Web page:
Harshada’s neighborhood Handi team is made up of about fifteen girls, who gather for an hour and a half every night for a month out of each year to prepare for the festival. My plan to quietly observe their practice was immediately thrown out the window. The girls, who treated me like a celebrity in their midst, insisted that I—at the very least—join them by acting as part of the human safety net at the bottom of the tower. So I stood near the base and kept my hands pointed skyward. Over the course of several rounds of Handis building, the girls told me that they absolutely love these annual practices and look forward to them throughout the year. The physical challenge was fun, but it seemed to be the social aspect that really brought them to life. When asked what they did during the evenings the rest of the year—when they didn’t have Handis practice every night—they shrugged, and mentioned homework, chores, and television.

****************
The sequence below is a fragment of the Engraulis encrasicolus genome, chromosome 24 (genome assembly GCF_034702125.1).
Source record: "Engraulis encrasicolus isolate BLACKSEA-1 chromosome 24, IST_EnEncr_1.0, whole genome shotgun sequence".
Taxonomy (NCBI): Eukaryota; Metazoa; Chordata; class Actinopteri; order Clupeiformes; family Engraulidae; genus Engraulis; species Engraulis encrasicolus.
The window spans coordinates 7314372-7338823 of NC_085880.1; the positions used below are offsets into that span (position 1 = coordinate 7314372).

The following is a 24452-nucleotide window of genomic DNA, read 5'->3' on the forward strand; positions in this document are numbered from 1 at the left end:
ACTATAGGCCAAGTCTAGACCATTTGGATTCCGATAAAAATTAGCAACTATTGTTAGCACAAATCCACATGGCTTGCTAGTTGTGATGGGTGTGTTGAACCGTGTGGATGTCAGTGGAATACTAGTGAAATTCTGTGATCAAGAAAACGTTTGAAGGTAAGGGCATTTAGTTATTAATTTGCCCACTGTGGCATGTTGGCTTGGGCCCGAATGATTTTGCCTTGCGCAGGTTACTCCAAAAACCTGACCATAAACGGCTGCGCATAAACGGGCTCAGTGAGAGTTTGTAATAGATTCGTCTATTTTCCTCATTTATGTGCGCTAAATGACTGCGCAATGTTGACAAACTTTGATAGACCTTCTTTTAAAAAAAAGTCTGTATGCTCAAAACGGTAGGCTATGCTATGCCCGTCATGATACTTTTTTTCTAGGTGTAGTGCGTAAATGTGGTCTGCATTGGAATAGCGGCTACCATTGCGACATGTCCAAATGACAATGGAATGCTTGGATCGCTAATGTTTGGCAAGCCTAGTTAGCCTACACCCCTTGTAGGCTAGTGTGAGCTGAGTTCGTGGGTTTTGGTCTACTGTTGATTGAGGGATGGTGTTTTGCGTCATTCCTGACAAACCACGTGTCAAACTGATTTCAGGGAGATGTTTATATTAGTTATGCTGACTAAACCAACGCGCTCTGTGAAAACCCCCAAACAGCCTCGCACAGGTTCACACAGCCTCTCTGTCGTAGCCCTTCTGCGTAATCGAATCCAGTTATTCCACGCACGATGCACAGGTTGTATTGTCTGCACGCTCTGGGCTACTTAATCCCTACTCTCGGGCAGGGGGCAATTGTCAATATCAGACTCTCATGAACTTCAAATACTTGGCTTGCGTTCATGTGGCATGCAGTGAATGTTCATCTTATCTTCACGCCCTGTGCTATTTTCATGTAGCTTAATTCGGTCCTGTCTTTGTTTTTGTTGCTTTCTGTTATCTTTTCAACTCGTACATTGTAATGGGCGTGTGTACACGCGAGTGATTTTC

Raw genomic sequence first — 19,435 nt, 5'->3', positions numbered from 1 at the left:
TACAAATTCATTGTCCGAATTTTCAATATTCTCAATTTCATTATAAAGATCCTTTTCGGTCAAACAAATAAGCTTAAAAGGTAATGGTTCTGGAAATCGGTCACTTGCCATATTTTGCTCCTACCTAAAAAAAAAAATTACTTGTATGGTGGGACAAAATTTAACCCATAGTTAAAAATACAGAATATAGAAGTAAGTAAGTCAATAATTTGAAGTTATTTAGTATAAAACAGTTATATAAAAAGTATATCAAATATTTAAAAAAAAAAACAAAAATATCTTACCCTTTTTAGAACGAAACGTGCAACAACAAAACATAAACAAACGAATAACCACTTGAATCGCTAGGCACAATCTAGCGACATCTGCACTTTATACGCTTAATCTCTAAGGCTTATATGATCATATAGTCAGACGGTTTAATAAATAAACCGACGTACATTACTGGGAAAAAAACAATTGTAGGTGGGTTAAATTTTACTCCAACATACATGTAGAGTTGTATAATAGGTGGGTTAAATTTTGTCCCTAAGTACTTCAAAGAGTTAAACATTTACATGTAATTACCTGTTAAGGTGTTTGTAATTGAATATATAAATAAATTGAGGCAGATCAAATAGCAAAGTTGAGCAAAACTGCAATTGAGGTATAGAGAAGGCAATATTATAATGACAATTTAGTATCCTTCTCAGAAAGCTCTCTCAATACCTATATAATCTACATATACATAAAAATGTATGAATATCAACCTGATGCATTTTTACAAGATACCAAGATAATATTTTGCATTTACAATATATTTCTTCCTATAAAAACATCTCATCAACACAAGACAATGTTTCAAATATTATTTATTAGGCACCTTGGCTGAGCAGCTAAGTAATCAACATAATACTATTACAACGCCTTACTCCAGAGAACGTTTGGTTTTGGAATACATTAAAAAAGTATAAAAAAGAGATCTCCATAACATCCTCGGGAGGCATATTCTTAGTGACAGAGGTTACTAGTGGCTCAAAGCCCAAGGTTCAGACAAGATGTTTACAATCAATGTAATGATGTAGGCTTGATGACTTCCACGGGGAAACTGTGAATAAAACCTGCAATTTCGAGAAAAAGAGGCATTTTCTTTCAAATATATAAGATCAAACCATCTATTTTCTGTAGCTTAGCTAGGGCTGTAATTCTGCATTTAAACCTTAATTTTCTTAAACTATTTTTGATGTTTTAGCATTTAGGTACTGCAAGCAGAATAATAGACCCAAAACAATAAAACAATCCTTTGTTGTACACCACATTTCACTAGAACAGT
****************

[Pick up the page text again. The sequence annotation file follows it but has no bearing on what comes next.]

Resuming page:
After attending Harshada’s practice, I was still more or less enchanted with the novelty of large-scale people pyramids. As the day of the festival grew closer, I followed the Handis-related gossip in local media and used Handis as my go-to topic for small conversation around the city. I found an article in the Hindustan Times, a national Indian newspaper, which profiled the presence of an exclusively girls Handis teams. The article described the city-wide push for greater safety precautions, including health insurance, for participating girls. These precautions were especially important for girls, it claimed, because falling from the pyramids could threaten their future ability to maintain a household and have children.